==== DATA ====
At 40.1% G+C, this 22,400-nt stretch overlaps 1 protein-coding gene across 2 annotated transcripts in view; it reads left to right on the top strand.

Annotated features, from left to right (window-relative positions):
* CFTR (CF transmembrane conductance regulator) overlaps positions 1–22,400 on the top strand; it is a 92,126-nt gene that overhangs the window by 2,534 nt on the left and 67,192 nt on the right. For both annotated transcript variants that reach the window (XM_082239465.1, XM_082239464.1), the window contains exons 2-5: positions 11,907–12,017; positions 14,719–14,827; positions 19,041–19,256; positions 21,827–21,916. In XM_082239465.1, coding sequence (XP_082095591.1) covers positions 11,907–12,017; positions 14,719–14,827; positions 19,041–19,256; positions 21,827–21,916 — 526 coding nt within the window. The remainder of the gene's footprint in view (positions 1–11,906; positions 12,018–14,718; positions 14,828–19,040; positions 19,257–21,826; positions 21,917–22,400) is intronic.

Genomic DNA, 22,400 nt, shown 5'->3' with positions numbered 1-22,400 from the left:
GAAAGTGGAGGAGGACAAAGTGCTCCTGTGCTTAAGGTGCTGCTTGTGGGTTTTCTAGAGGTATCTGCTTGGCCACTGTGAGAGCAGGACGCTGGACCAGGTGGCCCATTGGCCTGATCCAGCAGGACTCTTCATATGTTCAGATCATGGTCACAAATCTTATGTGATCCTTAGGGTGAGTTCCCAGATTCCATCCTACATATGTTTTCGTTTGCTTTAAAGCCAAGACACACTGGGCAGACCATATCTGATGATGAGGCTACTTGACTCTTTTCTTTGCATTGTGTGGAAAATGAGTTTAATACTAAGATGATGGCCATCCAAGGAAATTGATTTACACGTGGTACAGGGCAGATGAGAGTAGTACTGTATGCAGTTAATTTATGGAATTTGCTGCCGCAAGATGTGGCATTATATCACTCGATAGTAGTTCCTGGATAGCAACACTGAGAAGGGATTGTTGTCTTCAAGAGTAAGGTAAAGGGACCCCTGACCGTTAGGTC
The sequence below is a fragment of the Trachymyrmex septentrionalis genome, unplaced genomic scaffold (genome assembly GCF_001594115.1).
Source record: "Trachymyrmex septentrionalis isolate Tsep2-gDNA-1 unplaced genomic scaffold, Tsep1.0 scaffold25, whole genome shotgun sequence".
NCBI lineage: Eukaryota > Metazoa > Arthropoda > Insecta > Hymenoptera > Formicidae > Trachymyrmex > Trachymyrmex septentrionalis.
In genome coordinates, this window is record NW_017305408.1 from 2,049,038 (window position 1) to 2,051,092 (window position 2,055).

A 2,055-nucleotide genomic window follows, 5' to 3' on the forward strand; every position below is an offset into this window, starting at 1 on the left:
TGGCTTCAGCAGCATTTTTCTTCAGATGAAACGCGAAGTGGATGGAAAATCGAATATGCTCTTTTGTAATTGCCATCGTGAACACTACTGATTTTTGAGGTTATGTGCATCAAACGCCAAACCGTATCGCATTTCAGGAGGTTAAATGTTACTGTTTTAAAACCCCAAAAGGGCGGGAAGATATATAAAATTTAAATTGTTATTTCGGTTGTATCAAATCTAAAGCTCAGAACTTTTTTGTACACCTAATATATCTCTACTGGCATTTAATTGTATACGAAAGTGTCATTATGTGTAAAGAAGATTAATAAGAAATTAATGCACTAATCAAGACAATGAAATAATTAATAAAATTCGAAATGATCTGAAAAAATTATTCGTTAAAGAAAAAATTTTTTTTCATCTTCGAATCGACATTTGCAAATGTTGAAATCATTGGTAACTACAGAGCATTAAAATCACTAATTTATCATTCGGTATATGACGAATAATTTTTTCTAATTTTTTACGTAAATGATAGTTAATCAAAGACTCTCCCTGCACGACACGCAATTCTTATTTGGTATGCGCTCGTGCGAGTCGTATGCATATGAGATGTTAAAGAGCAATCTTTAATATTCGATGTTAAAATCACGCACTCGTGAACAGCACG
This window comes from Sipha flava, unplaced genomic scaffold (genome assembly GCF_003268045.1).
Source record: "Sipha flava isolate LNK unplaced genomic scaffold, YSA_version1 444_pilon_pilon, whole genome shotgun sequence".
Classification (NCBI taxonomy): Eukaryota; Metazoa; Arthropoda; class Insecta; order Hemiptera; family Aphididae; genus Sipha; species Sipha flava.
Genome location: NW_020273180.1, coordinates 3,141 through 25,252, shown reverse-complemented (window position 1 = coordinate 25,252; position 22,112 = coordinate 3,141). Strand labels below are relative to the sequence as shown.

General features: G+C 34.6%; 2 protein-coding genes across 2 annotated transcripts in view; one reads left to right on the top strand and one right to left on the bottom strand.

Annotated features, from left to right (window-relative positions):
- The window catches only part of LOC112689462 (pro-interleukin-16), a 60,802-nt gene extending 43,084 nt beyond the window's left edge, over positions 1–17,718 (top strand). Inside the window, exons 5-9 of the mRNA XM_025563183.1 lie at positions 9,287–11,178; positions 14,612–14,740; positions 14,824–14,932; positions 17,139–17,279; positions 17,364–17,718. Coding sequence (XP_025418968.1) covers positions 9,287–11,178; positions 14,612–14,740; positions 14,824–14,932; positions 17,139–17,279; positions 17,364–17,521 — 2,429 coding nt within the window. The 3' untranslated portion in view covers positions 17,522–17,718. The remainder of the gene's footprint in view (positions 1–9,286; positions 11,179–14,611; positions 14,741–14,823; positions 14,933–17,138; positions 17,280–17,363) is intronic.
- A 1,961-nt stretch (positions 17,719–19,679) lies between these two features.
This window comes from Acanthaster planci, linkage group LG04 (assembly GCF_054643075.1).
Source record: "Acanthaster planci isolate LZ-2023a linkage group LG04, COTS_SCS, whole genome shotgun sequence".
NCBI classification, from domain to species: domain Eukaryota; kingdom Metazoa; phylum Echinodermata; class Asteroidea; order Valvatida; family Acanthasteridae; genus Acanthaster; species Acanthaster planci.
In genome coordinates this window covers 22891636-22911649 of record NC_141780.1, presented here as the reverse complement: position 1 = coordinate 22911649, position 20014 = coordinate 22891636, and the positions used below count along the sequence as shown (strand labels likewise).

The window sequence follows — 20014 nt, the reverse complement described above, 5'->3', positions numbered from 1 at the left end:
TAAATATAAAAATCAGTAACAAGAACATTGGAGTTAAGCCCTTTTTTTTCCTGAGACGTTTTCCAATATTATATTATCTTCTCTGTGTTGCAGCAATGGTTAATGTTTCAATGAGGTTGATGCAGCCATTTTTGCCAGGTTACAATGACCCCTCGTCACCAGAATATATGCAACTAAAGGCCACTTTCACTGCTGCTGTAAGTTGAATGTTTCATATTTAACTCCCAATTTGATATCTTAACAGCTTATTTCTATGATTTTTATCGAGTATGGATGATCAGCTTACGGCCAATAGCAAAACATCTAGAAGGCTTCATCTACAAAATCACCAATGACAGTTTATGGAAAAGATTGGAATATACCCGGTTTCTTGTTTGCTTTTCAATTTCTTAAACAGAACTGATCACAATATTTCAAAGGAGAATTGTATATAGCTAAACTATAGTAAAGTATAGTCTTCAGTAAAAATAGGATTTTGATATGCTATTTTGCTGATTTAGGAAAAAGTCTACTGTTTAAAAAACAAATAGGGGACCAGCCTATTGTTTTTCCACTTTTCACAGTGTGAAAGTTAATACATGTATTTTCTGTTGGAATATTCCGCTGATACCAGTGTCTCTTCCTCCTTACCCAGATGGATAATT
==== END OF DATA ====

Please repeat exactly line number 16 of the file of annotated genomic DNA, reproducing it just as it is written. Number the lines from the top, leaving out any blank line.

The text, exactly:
General features: G+C 34.6%; 2 protein-coding genes across 2 annotated transcripts in view; one reads left to right on the top strand and one right to left on the bottom strand.